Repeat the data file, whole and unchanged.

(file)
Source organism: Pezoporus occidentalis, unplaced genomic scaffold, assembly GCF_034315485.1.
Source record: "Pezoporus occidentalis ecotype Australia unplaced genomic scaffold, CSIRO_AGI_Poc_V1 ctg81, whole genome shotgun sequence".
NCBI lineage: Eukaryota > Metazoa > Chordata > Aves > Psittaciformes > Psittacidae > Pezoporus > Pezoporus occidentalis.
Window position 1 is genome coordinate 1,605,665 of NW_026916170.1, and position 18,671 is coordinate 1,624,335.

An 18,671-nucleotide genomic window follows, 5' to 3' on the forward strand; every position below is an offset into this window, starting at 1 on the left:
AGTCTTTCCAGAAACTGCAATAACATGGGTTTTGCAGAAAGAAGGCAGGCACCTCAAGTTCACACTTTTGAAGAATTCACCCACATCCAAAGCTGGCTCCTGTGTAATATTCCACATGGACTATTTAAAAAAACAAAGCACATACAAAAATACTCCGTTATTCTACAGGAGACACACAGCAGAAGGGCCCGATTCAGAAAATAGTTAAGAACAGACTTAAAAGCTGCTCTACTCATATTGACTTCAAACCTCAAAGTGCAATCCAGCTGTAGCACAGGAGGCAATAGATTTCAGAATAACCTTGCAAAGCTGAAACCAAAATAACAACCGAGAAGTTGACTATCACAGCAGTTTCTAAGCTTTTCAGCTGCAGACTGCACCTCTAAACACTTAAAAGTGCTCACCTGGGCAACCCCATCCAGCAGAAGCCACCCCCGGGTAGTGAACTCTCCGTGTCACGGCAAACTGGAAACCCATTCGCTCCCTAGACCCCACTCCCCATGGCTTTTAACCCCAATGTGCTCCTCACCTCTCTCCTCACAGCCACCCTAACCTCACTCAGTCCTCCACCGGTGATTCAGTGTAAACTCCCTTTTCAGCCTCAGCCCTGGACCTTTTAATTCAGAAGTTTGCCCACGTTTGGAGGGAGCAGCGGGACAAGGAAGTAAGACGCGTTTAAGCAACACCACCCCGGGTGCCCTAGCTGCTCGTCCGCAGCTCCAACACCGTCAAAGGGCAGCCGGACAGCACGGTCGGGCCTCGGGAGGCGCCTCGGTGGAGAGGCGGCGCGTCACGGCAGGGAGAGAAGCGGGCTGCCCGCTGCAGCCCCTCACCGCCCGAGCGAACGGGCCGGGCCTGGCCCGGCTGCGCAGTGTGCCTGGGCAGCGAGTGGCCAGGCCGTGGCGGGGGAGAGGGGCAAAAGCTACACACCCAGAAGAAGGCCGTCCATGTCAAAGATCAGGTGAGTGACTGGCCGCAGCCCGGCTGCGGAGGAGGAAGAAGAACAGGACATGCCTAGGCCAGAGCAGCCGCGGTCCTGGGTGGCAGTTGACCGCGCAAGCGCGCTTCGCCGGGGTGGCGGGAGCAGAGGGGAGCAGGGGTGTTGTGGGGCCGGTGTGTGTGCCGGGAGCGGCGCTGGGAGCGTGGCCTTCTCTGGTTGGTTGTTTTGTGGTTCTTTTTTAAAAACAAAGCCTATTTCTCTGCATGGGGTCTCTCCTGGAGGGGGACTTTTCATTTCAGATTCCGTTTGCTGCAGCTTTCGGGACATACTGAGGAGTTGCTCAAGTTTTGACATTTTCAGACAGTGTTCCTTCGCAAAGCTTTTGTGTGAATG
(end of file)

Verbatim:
Source organism: Pezoporus occidentalis, unplaced genomic scaffold, assembly GCF_034315485.1.
Source record: "Pezoporus occidentalis ecotype Australia unplaced genomic scaffold, CSIRO_AGI_Poc_V1 ctg81, whole genome shotgun sequence".
NCBI lineage: Eukaryota > Metazoa > Chordata > Aves > Psittaciformes > Psittacidae > Pezoporus > Pezoporus occidentalis.
Window position 1 is genome coordinate 1,605,665 of NW_026916170.1, and position 18,671 is coordinate 1,624,335.

An 18,671-nucleotide genomic window follows, 5' to 3' on the forward strand; every position below is an offset into this window, starting at 1 on the left:
AGTCTTTCCAGAAACTGCAATAACATGGGTTTTGCAGAAAGAAGGCAGGCACCTCAAGTTCACACTTTTGAAGAATTCACCCACATCCAAAGCTGGCTCCTGTGTAATATTCCACATGGACTATTTAAAAAAACAAAGCACATACAAAAATACTCCGTTATTCTACAGGAGACACACAGCAGAAGGGCCCGATTCAGAAAATAGTTAAGAACAGACTTAAAAGCTGCTCTACTCATATTGACTTCAAACCTCAAAGTGCAATCCAGCTGTAGCACAGGAGGCAATAGATTTCAGAATAACCTTGCAAAGCTGAAACCAAAATAACAACCGAGAAGTTGACTATCACAGCAGTTTCTAAGCTTTTCAGCTGCAGACTGCACCTCTAAACACTTAAAAGTGCTCACCTGGGCAACCCCATCCAGCAGAAGCCACCCCCGGGTAGTGAACTCTCCGTGTCACGGCAAACTGGAAACCCATTCGCTCCCTAGACCCCACTCCCCATGGCTTTTAACCCCAATGTGCTCCTCACCTCTCTCCTCACAGCCACCCTAACCTCACTCAGTCCTCCACCGGTGATTCAGTGTAAACTCCCTTTTCAGCCTCAGCCCTGGACCTTTTAATTCAGAAGTTTGCCCACGTTTGGAGGGAGCAGCGGGACAAGGAAGTAAGACGCGTTTAAGCAACACCACCCCGGGTGCCCTAGCTGCTCGTCCGCAGCTCCAACACCGTCAAAGGGCAGCCGGACAGCACGGTCGGGCCTCGGGAGGCGCCTCGGTGGAGAGGCGGCGCGTCACGGCAGGGAGAGAAGCGGGCTGCCCGCTGCAGCCCCTCACCGCCCGAGCGAACGGGCCGGGCCTGGCCCGGCTGCGCAGTGTGCCTGGGCAGCGAGTGGCCAGGCCGTGGCGGGGGAGAGGGGCAAAAGCTACACACCCAGAAGAAGGCCGTCCATGTCAAAGATCAGGTGAGTGACTGGCCGCAGCCCGGCTGCGGAGGAGGAAGAAGAACAGGACATGCCTAGGCCAGAGCAGCCGCGGTCCTGGGTGGCAGTTGACCGCGCAAGCGCGCTTCGCCGGGGTGGCGGGAGCAGAGGGGAGCAGGGGTGTTGTGGGGCCGGTGTGTGTGCCGGGAGCGGCGCTGGGAGCGTGGCCTTCTCTGGTTGGTTGTTTTGTGGTTCTTTTTTAAAAACAAAGCCTATTTCTCTGCATGGGGTCTCTCCTGGAGGGGGACTTTTCATTTCAGATTCCGTTTGCTGCAGCTTTCGGGACATACTGAGGAGTTGCTCAAGTTTTGACATTTTCAGACAGTGTTCCTTCGCAAAGCTTTTGTGTGAATG